Dive Days Updates

After a day of sea bass surveys I’m thankful to have my USiA drysuit!

Hi all!

So I’m now fully underway in the internship here at the Darling Marine Center and throwing myself into the ongoing projects and my dive studies as well. So far I’ve started a Nitrox course, the AAUS Scientific Diving course, my Divemaster course, and almost finished with Drysuit training. With everything I’m learning these days it feels like being a new diver all over again! I’ve reviewed skills like Search and Recovery where I played a retrieval game with some of my coworkers and also retrieved a lift bag I dropped myself. The recovery game asked us to retrieve four painted golf balls after a fellow buddy team dropped them on the bottom. I got the opportunity to buddy with a friend I met in Australia studying abroad but who attended U.Maine for her own undergraduate career. Hilariously, we also were sporting the same wetsuit.


Glad to get to dive with a friend.


Diving doing the search and recovery game – I’m on the right.

I’ve also been out now a total of seven times in my drysuit! My composite drysuit was loaned to me by USiA for the summer to help acclimate me to the Maine diving temperatures, which believe me are much colder than what I’ve previously dove in the Caribbean and Great Barrier Reef. Skills wise, drysuit training has so far been my biggest challenge. Relearning buoyancy control in the drysuit is difficult but I can absolutely tell the difference in my own comfort in below 50 degree Fahrenheit waters. I’m still working on being comfortable enough in the suit to use it during scientific dives where resting upside-down is highly likely, but hopefully I will be ready to use the suit once these “summer” water temperatures drop back below 45. I’m thankful for the chance to learn to use the suit without the pressure of buying or renting one on my own. Thank you Kim Johns and USiA!!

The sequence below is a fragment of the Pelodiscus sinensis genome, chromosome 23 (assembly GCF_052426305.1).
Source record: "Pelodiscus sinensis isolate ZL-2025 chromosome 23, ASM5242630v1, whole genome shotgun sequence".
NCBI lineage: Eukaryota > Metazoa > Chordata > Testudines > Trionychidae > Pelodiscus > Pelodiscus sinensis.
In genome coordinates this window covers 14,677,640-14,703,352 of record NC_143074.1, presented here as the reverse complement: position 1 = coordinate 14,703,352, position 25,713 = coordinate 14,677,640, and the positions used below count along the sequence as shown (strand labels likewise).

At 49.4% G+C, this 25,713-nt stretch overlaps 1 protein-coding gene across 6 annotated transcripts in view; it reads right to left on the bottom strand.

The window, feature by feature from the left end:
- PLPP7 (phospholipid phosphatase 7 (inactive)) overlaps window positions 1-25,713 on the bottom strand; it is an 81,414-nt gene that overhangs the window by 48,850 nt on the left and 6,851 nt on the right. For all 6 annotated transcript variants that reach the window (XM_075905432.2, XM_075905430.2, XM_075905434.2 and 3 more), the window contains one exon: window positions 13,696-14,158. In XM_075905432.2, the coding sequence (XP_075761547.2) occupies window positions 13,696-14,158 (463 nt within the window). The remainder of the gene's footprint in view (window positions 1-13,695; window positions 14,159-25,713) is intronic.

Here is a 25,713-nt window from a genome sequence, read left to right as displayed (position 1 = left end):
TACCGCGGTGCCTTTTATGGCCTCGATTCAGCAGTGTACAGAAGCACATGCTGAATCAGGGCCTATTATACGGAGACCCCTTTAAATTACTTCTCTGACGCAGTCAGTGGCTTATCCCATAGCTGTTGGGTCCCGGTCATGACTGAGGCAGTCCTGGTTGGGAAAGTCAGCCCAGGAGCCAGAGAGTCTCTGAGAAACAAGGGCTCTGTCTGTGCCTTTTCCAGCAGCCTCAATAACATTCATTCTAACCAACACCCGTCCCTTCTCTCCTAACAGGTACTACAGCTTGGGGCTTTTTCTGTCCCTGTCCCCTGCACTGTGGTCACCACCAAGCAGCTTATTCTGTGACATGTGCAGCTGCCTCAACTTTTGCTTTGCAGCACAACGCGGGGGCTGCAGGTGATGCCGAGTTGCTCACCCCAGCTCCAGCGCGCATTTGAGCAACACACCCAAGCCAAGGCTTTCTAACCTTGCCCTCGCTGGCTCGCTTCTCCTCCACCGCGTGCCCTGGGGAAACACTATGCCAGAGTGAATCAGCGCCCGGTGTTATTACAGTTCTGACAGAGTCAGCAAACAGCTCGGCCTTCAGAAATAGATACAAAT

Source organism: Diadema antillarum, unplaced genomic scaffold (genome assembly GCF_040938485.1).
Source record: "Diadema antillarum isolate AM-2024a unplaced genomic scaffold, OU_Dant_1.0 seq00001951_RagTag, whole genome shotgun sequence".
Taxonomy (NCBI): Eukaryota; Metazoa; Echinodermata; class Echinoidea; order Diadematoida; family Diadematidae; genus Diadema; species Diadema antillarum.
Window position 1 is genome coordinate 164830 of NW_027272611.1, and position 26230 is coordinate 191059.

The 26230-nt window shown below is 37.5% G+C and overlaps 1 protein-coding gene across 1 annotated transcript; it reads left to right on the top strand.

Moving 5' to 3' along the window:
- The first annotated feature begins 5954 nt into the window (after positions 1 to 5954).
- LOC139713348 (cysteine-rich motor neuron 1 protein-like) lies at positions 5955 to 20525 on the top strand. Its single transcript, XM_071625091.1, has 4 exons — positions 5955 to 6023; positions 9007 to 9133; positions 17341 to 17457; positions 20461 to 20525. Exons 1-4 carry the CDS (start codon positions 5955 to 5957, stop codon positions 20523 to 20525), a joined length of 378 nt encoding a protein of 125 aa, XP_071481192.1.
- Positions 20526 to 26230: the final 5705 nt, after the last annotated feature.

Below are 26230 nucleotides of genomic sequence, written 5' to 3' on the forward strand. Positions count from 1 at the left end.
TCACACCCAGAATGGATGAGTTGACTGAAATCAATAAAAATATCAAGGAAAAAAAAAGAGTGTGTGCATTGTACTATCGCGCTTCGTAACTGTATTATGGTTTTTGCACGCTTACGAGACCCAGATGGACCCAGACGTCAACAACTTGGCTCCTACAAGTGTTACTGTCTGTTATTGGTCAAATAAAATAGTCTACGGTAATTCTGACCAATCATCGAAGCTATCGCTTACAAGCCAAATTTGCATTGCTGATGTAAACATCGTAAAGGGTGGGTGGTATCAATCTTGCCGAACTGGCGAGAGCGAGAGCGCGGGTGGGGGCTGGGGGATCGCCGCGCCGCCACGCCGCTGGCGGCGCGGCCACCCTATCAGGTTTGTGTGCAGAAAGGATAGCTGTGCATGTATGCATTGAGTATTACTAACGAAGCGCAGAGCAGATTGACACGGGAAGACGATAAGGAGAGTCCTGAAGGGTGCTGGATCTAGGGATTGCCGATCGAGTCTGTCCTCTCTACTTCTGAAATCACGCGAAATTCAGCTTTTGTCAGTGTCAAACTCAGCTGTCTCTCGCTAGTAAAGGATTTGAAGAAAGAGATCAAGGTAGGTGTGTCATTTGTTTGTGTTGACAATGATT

Chris and I found a spare pair of undergarments in the Dive Locker which are better than any pajamas I’ve ever had.


Diving in the drysuit doing Sea Bass surveys.


Another great shot of Maine visibility.

Although my photos don’t show it quite as well, the dives here are pretty beautiful. On any dive I can expect to see lobsters, rock and jonah crabs, urchins, fish occasionally, and many different kinds of anemones – one of my personal favorites. Recently I went on a trip to Monhegan Island, where, besides the quaint village on the island and the amazing swim-throughs on the stone dropoff, I had a chance to see seals while underwater. It was a great experience to see them up close and in an environment where their grace overwhelms their tendency to flop. On this dive not only did I dive dry, but completed my Nitrox certification and dove for much longer than I would’ve otherwise been able to. I have photos from above the water but from below are still to come!

photo 1photo 3photo 2photo 4

Anyways, I’m on my way to getting my AAUS certification and Divemaster certifications so I’m also doing lots of dive physics and physiology. It makes me excited to think that one day I could be teaching someone else these things and introducing them to the underwater world. Its definitely a once in a lifetime summer to work so closely with both a great DSO and a great working dive team!

I’ll have more updates soon on the different research projects I’ve been working on soon. Until then, I hope you all get some time underwater!

-Katy Newcomer, AAUS Intern


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